We study social preferences in a three-person ultimatum game experiment with one proposer and two responders.Any responder can unilaterally punish the proposer.In three treatments, we vary the pecuniary consequences of rejection in such a way that upon rejection of one responder the other responder is (i) affected negatively, (ii) not affected, and (iii) positively affected.We collect complete strategies and are able to classify (almost) all of them in intuitively plausible strategy types.Half of the responders submitted strategies that are sensitive to the relative standing with respect to the proposer and the other responder.The other half of responders submitted strategies with an acceptance threshold concerning the own material payoff, only.Moreover, we observe a treatment effect.A responder is more likely to reject a proposal if this does not negatively affect his relative standing with respect to the other responder. Recently developed models of social preferences are not able to organize our data.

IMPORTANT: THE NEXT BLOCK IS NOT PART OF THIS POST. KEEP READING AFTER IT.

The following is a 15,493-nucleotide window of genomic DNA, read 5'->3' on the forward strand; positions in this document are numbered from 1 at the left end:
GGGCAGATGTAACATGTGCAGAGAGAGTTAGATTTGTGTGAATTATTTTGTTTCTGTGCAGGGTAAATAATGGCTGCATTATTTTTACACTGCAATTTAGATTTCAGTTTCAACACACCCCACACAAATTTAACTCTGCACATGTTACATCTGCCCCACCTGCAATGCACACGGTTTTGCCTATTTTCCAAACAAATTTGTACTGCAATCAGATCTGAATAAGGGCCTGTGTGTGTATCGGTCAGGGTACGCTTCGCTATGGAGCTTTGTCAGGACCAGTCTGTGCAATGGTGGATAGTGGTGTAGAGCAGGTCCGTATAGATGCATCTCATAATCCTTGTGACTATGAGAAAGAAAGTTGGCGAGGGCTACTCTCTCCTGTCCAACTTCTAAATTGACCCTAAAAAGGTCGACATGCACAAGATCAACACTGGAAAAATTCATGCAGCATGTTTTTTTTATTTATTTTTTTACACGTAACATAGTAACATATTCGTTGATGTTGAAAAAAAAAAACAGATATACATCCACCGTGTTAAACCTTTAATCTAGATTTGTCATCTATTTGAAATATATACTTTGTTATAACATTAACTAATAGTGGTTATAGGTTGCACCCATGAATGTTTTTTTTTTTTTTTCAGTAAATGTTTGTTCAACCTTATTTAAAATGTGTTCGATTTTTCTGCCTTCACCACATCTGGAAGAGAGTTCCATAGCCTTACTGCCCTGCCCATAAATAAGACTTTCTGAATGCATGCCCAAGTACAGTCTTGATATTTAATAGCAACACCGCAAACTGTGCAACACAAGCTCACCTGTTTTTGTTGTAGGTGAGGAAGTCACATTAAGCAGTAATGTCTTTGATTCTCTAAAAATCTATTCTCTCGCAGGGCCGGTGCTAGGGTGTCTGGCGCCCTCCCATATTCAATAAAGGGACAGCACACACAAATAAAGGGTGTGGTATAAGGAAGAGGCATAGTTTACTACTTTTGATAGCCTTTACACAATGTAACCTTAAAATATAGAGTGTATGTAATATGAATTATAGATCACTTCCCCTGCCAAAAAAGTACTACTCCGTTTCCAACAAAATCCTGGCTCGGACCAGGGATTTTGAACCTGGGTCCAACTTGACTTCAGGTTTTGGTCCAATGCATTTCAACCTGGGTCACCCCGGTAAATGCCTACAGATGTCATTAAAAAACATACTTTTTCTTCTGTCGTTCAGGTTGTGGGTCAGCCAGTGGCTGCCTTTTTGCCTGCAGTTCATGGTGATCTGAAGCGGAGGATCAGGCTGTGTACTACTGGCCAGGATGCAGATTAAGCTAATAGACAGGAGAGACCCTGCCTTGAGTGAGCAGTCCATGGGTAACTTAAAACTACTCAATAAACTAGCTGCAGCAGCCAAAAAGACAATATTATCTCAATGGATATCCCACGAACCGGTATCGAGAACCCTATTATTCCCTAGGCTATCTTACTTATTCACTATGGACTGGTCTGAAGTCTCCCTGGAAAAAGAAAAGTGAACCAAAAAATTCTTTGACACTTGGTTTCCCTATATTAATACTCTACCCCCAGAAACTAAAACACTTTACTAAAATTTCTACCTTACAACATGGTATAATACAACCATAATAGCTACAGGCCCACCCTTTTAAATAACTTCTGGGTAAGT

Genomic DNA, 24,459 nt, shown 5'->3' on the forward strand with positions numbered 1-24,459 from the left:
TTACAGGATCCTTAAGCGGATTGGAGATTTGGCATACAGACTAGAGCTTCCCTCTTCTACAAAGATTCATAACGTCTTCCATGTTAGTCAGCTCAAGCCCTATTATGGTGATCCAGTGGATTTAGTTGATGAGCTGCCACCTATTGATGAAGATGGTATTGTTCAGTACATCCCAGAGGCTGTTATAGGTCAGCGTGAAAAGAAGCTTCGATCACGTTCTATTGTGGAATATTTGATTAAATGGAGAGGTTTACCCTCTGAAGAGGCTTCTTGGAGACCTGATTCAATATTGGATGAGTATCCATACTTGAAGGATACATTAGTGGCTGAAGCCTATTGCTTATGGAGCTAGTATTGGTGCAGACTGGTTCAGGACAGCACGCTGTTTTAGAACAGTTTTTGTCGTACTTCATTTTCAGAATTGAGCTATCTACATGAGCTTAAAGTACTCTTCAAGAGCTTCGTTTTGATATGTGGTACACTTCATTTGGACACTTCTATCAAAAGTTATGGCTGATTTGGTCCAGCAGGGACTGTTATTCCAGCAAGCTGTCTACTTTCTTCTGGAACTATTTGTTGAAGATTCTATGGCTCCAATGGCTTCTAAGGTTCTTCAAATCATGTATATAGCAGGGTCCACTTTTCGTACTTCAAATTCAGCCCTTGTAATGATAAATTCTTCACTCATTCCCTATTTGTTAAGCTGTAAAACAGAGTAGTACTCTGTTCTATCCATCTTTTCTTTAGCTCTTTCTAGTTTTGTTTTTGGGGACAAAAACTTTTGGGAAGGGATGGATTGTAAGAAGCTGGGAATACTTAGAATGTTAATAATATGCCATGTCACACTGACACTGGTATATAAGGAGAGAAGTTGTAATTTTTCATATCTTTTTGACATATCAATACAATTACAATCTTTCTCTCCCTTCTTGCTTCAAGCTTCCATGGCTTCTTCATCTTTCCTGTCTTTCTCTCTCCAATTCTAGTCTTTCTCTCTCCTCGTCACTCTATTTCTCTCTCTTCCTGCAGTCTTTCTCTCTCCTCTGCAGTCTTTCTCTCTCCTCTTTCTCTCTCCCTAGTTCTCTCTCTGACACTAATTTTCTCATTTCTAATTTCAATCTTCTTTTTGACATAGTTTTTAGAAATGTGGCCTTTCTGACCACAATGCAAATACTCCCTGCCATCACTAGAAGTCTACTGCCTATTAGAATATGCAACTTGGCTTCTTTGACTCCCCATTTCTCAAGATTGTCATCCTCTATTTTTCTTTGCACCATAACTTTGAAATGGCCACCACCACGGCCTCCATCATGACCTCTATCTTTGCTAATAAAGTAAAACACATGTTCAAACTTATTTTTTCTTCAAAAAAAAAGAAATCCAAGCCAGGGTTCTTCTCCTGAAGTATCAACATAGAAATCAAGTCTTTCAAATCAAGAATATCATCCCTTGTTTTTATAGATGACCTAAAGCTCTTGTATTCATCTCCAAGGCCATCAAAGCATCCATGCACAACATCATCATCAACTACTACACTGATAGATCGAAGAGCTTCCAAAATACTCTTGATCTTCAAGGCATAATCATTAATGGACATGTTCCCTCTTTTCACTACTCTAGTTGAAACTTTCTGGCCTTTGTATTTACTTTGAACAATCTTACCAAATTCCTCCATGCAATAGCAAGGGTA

|Place of Publication||Tilburg|
|Number of pages||33|
|Publication status||Published - 2002|
|Name||CentER Discussion Paper|